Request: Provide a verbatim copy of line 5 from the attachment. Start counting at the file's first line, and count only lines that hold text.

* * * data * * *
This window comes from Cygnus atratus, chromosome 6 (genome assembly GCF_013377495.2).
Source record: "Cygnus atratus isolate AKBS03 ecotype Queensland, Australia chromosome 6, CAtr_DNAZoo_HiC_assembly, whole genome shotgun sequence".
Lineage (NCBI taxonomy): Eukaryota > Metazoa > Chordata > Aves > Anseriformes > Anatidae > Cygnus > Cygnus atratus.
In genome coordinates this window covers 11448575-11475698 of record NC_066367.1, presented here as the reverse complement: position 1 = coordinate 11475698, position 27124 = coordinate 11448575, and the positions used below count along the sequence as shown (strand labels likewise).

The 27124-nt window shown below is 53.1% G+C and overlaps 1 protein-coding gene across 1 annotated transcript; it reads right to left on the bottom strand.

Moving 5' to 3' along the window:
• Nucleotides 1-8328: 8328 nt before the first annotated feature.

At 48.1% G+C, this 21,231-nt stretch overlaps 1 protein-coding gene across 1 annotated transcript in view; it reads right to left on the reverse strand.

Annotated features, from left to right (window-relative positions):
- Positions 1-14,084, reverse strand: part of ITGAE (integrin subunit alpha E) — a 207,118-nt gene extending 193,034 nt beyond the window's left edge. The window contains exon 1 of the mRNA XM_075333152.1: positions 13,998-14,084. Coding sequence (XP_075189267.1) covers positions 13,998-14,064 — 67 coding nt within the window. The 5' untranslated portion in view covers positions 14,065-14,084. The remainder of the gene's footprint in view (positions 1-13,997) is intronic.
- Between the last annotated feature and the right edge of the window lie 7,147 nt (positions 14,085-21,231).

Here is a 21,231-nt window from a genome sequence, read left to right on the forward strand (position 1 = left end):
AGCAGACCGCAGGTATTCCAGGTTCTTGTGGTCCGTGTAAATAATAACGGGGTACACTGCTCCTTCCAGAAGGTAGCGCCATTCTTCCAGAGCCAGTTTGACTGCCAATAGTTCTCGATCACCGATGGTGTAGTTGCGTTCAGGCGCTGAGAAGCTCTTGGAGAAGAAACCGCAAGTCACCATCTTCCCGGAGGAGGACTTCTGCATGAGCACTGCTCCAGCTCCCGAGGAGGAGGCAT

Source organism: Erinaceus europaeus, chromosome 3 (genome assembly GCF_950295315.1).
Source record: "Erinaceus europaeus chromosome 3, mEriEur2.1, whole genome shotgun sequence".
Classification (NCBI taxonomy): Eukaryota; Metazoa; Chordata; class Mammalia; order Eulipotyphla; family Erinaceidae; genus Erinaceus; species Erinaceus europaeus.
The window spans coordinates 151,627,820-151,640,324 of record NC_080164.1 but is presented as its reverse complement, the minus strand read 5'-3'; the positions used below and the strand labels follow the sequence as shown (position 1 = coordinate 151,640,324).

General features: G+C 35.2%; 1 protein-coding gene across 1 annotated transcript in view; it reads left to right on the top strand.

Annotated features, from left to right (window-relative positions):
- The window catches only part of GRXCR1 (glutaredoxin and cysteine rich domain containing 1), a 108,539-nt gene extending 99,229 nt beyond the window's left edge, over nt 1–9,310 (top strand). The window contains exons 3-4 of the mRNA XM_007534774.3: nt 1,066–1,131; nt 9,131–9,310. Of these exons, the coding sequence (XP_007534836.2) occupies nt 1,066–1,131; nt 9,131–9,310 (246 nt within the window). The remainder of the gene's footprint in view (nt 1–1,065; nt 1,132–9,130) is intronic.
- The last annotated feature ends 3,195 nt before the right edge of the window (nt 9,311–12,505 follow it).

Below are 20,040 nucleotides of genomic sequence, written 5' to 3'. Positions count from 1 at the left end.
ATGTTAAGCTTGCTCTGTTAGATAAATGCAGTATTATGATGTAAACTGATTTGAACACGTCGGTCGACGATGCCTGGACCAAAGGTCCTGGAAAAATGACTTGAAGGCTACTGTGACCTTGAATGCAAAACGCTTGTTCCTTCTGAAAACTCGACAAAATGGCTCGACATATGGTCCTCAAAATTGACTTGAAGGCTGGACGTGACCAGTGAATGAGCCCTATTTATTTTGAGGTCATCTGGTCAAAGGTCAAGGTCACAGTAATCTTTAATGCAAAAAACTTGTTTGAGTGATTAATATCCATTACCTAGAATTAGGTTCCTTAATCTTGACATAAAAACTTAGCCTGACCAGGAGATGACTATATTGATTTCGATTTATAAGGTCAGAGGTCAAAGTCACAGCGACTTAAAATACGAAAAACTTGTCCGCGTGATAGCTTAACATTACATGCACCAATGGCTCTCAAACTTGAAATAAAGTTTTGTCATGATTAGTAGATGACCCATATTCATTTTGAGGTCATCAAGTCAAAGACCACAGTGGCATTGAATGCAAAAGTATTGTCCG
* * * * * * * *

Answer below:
The 27124-nt window shown below is 53.1% G+C and overlaps 1 protein-coding gene across 1 annotated transcript; it reads right to left on the bottom strand.